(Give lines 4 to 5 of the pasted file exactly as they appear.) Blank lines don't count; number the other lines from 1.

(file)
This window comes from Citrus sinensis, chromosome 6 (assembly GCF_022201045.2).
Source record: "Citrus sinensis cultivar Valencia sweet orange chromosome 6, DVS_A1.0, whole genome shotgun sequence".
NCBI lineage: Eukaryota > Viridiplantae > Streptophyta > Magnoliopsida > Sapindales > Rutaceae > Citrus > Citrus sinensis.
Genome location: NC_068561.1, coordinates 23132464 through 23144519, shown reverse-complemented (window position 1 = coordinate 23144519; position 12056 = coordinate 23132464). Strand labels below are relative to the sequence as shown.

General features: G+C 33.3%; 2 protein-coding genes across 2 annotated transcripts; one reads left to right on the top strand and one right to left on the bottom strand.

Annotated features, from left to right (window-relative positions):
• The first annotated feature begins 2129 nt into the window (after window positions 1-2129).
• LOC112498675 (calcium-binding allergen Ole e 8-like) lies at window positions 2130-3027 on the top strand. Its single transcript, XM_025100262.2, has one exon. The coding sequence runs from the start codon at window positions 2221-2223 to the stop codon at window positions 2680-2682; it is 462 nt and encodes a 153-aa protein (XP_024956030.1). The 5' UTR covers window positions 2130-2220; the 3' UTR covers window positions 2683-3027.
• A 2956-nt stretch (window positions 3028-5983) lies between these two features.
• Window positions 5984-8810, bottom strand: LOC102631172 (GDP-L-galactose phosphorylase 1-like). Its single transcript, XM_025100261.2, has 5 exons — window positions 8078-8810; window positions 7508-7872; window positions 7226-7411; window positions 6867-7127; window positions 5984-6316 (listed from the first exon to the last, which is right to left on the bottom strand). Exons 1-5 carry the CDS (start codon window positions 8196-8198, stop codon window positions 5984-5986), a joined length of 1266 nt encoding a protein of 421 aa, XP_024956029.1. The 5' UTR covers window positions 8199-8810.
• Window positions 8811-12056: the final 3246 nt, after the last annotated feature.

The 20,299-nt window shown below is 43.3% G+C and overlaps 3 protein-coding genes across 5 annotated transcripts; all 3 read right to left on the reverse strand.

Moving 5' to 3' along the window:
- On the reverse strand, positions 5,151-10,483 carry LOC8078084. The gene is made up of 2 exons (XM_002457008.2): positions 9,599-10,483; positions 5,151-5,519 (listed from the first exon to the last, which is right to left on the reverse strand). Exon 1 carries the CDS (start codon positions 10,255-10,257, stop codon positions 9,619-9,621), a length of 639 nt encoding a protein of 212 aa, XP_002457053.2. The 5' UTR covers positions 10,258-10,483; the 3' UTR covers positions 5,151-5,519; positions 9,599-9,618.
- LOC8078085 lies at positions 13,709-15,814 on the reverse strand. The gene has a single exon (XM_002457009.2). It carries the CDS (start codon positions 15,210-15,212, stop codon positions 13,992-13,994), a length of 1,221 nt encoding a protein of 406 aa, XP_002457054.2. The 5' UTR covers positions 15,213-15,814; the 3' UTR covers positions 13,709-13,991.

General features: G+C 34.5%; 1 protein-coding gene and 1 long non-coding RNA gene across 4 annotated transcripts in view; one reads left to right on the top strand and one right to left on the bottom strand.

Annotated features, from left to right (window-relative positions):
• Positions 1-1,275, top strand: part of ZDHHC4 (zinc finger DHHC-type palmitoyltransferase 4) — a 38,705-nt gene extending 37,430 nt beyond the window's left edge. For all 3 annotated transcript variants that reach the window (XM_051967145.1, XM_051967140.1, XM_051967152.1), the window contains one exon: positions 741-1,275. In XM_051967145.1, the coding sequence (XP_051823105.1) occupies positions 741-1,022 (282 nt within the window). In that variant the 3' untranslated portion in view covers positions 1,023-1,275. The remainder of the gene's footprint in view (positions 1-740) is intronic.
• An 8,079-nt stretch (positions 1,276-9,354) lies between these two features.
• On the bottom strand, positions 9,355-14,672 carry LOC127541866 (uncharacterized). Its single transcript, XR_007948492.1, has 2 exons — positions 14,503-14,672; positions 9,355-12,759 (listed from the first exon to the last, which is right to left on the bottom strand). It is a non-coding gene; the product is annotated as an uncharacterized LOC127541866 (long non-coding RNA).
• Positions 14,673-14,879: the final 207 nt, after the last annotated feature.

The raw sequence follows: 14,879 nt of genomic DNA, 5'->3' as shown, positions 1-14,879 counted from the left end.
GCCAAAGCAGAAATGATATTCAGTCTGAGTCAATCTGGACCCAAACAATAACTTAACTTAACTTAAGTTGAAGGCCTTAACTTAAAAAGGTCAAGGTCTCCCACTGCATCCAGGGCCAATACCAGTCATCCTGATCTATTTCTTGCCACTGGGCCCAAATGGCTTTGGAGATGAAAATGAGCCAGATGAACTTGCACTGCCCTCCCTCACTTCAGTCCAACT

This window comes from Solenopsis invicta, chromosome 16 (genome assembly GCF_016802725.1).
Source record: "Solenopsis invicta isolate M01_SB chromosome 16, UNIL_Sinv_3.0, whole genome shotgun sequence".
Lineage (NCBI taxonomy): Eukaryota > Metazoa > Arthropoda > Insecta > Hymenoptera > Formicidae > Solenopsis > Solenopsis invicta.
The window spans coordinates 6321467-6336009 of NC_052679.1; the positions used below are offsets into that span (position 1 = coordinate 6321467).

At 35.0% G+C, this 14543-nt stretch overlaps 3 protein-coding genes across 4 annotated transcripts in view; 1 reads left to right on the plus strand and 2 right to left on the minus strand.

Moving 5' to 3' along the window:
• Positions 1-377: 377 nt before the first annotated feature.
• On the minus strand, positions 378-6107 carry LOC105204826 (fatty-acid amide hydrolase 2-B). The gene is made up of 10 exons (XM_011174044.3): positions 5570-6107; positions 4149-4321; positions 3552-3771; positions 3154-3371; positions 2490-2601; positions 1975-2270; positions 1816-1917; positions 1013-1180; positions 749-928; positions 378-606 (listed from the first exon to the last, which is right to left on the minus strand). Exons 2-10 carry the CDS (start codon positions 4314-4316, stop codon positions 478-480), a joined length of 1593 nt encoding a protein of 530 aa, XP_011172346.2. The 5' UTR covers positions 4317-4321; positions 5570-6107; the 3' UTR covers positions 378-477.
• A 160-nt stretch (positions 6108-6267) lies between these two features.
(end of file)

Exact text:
Genome location: NC_068561.1, coordinates 23132464 through 23144519, shown reverse-complemented (window position 1 = coordinate 23144519; position 12056 = coordinate 23132464). Strand labels below are relative to the sequence as shown.

General features: G+C 33.3%; 2 protein-coding genes across 2 annotated transcripts; one reads left to right on the top strand and one right to left on the bottom strand.